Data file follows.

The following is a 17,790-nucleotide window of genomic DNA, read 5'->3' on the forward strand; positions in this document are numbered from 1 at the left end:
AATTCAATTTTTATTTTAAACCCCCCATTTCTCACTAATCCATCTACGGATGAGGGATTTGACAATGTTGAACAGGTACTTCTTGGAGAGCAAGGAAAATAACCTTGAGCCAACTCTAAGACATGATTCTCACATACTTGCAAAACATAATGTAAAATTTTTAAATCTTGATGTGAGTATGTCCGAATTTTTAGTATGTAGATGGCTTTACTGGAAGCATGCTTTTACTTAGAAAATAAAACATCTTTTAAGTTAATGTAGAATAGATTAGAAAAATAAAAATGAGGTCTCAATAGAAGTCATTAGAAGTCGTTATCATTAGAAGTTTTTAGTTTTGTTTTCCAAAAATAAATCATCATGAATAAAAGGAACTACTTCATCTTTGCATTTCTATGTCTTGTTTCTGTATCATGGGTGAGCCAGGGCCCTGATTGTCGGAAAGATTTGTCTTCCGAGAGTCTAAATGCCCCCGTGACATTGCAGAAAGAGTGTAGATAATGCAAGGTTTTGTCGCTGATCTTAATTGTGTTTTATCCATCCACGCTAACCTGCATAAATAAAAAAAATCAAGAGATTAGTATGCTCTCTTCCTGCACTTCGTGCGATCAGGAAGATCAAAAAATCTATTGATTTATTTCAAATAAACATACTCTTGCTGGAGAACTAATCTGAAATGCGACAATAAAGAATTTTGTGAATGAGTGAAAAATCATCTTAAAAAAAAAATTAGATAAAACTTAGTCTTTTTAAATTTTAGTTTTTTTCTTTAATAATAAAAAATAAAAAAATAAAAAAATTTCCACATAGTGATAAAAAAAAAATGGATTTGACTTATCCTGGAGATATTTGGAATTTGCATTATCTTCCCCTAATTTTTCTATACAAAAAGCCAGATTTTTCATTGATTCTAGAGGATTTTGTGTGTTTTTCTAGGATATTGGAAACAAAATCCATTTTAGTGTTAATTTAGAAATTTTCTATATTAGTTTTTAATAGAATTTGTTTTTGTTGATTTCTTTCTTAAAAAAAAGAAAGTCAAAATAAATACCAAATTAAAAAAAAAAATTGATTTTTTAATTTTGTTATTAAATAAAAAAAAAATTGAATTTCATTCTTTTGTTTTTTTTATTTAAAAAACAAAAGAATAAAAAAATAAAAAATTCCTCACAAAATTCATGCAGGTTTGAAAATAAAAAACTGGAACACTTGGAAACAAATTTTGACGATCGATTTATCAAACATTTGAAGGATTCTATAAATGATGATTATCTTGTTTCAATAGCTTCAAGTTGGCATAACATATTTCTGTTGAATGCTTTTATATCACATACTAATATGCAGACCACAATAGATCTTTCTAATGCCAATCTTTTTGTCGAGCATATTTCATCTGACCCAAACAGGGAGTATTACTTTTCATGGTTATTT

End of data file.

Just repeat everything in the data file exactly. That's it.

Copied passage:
The following is a 17,790-nucleotide window of genomic DNA, read 5'->3' on the forward strand; positions in this document are numbered from 1 at the left end:
AATTCAATTTTTATTTTAAACCCCCCATTTCTCACTAATCCATCTACGGATGAGGGATTTGACAATGTTGAACAGGTACTTCTTGGAGAGCAAGGAAAATAACCTTGAGCCAACTCTAAGACATGATTCTCACATACTTGCAAAACATAATGTAAAATTTTTAAATCTTGATGTGAGTATGTCCGAATTTTTAGTATGTAGATGGCTTTACTGGAAGCATGCTTTTACTTAGAAAATAAAACATCTTTTAAGTTAATGTAGAATAGATTAGAAAAATAAAAATGAGGTCTCAATAGAAGTCATTAGAAGTCGTTATCATTAGAAGTTTTTAGTTTTGTTTTCCAAAAATAAATCATCATGAATAAAAGGAACTACTTCATCTTTGCATTTCTATGTCTTGTTTCTGTATCATGGGTGAGCCAGGGCCCTGATTGTCGGAAAGATTTGTCTTCCGAGAGTCTAAATGCCCCCGTGACATTGCAGAAAGAGTGTAGATAATGCAAGGTTTTGTCGCTGATCTTAATTGTGTTTTATCCATCCACGCTAACCTGCATAAATAAAAAAAATCAAGAGATTAGTATGCTCTCTTCCTGCACTTCGTGCGATCAGGAAGATCAAAAAATCTATTGATTTATTTCAAATAAACATACTCTTGCTGGAGAACTAATCTGAAATGCGACAATAAAGAATTTTGTGAATGAGTGAAAAATCATCTTAAAAAAAAAATTAGATAAAACTTAGTCTTTTTAAATTTTAGTTTTTTTCTTTAATAATAAAAAATAAAAAAATAAAAAAATTTCCACATAGTGATAAAAAAAAAATGGATTTGACTTATCCTGGAGATATTTGGAATTTGCATTATCTTCCCCTAATTTTTCTATACAAAAAGCCAGATTTTTCATTGATTCTAGAGGATTTTGTGTGTTTTTCTAGGATATTGGAAACAAAATCCATTTTAGTGTTAATTTAGAAATTTTCTATATTAGTTTTTAATAGAATTTGTTTTTGTTGATTTCTTTCTTAAAAAAAAGAAAGTCAAAATAAATACCAAATTAAAAAAAAAAATTGATTTTTTAATTTTGTTATTAAATAAAAAAAAAATTGAATTTCATTCTTTTGTTTTTTTTATTTAAAAAACAAAAGAATAAAAAAATAAAAAATTCCTCACAAAATTCATGCAGGTTTGAAAATAAAAAACTGGAACACTTGGAAACAAATTTTGACGATCGATTTATCAAACATTTGAAGGATTCTATAAATGATGATTATCTTGTTTCAATAGCTTCAAGTTGGCATAACATATTTCTGTTGAATGCTTTTATATCACATACTAATATGCAGACCACAATAGATCTTTCTAATGCCAATCTTTTTGTCGAGCATATTTCATCTGACCCAAACAGGGAGTATTACTTTTCATGGTTATTT